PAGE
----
Seborrheic Dermatitis Treatment

  • Medical Author:
    Gary W. Cole, MD, FAAD

    Dr. Cole is board certified in dermatology. He obtained his BA degree in bacteriology, his MA degree in microbiology, and his MD at the University of California, Los Angeles. He trained in dermatology at the University of Oregon, where he completed his residency.

What is seborrheic dermatitis?

Seborrheic dermatitis (seborrhea) is probably the single most common of all the rashes that affect adults. The disease tends to occur on your scalp, external ears, brows, eyelids, portions of your cheeks (nasal-labial crease), the middle of your chest, and the middle of your back, causing a scaling and flaking red rash. There is no treatment that provides a reliable cure, but on the other hand, the condition can improve spontaneously and disappear only to return at a later date.

Shampoos and over-the-counter products

When the rash affects your scalp, the use of nonprescription shampoos containing tar, selenium sulfide, ketoconazole, or zinc pyrithione are frequently sufficient to control most of your symptoms. Resistant scalp seborrhea or involvement of hairless skin is frequently treated with anti-inflammatory creams containing weak topical steroids like 1% hydrocortisone cream (available over the counter). Ketoconazole cream, a prescription medication, is also effective in controlling symptoms and signs. Stubborn cases may require more potent topical steroids. After the rash is controlled, then the frequency of use should be gradually tapered. Daily shampooing often minimizes recurrences.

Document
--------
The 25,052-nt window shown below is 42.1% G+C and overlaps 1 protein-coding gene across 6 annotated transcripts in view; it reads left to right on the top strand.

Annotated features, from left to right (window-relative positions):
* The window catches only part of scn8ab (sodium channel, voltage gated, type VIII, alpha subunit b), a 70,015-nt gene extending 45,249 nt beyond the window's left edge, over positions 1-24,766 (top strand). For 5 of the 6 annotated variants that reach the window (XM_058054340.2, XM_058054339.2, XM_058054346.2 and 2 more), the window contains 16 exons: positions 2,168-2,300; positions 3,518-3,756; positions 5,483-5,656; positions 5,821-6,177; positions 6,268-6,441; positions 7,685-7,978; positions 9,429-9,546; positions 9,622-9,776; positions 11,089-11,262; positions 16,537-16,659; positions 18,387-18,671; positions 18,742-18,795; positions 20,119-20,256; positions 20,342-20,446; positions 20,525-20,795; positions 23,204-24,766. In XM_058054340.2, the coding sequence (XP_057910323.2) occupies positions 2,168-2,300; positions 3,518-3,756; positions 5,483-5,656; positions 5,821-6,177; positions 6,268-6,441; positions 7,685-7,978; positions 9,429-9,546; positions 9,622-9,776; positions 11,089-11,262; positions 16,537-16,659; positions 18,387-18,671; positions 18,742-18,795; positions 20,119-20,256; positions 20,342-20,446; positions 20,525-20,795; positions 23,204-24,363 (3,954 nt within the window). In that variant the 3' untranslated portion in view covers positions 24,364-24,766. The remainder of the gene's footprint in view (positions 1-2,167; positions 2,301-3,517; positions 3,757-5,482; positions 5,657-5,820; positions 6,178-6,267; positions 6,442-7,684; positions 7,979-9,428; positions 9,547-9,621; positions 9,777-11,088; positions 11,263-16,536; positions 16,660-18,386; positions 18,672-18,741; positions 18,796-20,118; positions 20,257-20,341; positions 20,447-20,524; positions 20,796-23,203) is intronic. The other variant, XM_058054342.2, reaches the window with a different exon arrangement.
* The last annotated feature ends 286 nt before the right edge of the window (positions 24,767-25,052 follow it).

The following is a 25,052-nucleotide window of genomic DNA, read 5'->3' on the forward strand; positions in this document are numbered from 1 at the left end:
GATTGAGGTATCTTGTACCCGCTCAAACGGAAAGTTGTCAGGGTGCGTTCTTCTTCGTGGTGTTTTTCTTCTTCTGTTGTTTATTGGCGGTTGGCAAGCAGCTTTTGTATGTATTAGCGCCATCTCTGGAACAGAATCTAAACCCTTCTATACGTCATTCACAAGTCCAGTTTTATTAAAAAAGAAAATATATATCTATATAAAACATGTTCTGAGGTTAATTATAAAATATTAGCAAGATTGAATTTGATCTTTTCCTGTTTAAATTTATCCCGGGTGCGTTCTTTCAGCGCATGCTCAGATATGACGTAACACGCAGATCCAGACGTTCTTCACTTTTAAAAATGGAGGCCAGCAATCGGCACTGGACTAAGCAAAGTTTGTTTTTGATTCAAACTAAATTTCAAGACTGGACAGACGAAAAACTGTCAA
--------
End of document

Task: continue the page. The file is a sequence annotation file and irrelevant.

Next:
Medically reviewed by Norman Levine, MD; American Board of Dermatology

REFERENCE:

Dessinioti, C., and A. Katsambas. "Seborrheic Dermatitis: Etiology, Risk Factors, and Treatments: Facts and Controversies." Clin Dermatol 31.4 July-Aug. 2013: 343-351.

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Reviewed on 4/4/2017 12:00:00 AM